JGE: I think young Eduardo’s (the character) curiosity—found in most of Mourning, throughout Mañana nunca lo hablamos, and in The Polish Boxer—is the seed of adult Eduardo’s almost journalistic life—found in The Pirouette, Monastery, and so on. Did you persistently work on this connection?

EH: Not only did I not work on this connection, I hadn’t even seen it until now that you mention it. Perhaps that’s something that I do have in common with my narrator, that sense of curiosity, as you call it. He’s searching for something, though he doesn’t know exactly what, and thus pushes me to search with him. But what we find is usually not what we’re looking for. Mourning, in the end, is not a story about Salomón’s death.

JGE: Is it fair to say that your writing, which you argue is based on not knowing, is also founded on curiosity?

EH: I think curiosity is too small a word. Curiosity makes you turn on the television, open a book, scroll through your Facebook feed. It doesn’t move you to write. It doesn’t make you sit down for months or years to build a world so personal and intimate and then hope that others join you there. I don’t know what that force is that moves you to write. But it isn’t curiosity.

JGE: I also have the feeling, whenever I’m reading your books, that they are bound by elements of journalism. How much influence, if any, have investigative journalism and detective stories had in your writing? Adult Eduardo (also the character) seems, to me, to be a type of private investigator.

EH: Thomas Pynchon calls himself “a dedicated sucker” for literary chase scenes. The chase, in his literature, in his writing, is vital. I’ve often thought about that when I’m writing. I don’t write or even read many detective stories or investigative journalism. But in my fiction I’m always chasing something. Or my narrator is always chasing something, wanting to solve something, almost like a private investigator. But a very bad one. He always fails.

JGE: We’ve repeatedly talked about the not knowing, and how your writing comes from not knowing. Not knowing what you’re going to write next. Not knowing which of your characters is going to come back. But one question I’ve had since the last time we talked is: Do you know if the rest of your writing career is going to be based on your family and your life experiences?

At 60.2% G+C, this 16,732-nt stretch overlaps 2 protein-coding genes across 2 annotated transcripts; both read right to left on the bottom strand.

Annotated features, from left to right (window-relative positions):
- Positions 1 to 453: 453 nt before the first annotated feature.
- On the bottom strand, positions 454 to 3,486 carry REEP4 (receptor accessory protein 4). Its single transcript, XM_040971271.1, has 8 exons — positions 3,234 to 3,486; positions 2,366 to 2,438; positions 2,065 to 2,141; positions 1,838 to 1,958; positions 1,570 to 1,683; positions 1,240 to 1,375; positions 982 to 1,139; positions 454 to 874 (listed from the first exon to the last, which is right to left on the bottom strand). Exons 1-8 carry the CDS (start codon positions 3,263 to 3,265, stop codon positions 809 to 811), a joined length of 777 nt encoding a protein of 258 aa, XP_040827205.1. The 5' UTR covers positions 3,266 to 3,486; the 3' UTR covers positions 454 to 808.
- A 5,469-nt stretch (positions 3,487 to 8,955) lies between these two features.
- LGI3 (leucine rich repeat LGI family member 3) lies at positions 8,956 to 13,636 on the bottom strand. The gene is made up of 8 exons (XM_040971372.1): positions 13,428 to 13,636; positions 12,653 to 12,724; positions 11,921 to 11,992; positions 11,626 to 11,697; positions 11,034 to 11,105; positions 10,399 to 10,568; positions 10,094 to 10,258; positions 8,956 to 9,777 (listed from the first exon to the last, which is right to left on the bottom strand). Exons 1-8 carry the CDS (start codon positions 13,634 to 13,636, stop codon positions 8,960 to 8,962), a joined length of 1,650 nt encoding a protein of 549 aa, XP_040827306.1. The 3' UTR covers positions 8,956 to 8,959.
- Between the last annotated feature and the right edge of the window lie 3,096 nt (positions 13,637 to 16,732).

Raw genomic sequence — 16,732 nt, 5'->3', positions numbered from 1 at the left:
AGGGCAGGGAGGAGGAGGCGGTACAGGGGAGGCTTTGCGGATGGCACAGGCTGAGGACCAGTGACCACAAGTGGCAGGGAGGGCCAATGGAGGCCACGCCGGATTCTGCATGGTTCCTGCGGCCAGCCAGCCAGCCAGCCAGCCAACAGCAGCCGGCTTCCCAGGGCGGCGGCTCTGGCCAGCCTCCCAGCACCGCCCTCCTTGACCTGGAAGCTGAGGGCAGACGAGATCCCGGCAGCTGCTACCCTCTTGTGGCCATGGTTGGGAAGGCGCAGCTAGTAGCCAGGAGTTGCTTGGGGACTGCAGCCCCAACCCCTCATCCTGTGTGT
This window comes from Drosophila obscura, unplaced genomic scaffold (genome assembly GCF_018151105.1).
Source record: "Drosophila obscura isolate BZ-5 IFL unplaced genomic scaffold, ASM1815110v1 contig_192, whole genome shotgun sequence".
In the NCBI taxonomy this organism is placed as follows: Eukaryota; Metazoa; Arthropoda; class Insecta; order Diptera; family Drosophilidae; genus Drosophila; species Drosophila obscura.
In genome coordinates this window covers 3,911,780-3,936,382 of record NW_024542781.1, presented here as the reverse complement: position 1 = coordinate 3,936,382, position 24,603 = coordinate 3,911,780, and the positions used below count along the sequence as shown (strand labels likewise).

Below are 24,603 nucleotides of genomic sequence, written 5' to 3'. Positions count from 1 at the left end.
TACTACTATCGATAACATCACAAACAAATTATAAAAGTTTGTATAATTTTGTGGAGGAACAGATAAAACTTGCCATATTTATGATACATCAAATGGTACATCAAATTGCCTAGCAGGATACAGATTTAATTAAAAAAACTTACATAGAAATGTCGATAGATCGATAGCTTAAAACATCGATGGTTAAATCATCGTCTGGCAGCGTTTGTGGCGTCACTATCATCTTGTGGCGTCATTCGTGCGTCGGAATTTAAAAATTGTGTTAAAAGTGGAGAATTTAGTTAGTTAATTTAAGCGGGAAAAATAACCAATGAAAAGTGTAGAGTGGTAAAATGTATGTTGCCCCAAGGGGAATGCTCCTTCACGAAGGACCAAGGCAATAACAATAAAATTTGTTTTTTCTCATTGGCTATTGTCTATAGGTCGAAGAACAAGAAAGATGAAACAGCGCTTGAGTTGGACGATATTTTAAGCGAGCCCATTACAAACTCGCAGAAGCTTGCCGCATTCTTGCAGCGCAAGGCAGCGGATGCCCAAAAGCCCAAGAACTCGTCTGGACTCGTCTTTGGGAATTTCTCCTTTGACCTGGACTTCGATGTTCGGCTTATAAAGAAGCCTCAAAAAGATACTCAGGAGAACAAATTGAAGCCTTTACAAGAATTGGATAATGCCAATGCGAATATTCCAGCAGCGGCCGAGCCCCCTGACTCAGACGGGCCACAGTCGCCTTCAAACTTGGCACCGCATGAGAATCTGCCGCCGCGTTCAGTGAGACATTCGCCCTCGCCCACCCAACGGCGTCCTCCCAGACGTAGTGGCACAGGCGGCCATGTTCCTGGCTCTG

EH: Ever since I was a kid, I’ve been able to play the piano by ear. I never learned how to read sheet music, unfortunately. But I can play most songs after hearing them once. However, if I try thinking about that song while I’m away from the piano, I can’t play it. Or even if I’m sitting at the piano and try to think about that song, I can’t play it. But if I relax and almost close my eyes, my fingers know what to do, where to go on the keyboard, almost instinctively. I write in a similar way. I can’t figure out a story by thinking about it in the shower or in the car. I don’t know where my stories come from or where I’m headed with them or what I’ll write next, if anything. I just half close my eyes and let my fingers find the keys.

Photo credit: Victoria Castañeda

Eduardo Halfon was born in Guatemala City, moved to the United States at the age of ten, went to school in South Florida, studied industrial engineering at North Carolina State University, and then returned to Guatemala to teach literature for eight years at Universidad Francisco Marroquín. Named one of the best young Latin American writers by the Hay Festival of Bogotá in 2007, he is also the recipient of a Guggenheim Fellowship, Roger Caillois Prize, and José María de Pereda Prize for the Short Novel. He is the author of fourteen books published in Spanish and three novels published in English: The Polish Boxer, a New York Times Editors’ Choice selection and finalist for the International Latino Book Award; Monastery, longlisted for the Best Translated Book Award; and Mourning. Halfon currently lives in Nebraska and frequently travels to Guatemala.

José García Escobar is a journalist, fiction writer, translator, and former Fulbright scholar from Guatemala. He received his MFA in Creative Writing from The New School in New York City. His writing has appeared in The Evergreen ReviewGuernica, and Words Without Borders. He is Asymptote’s Editor-at-Large for the Central American region and currently works as a journalist in Plaza Pública.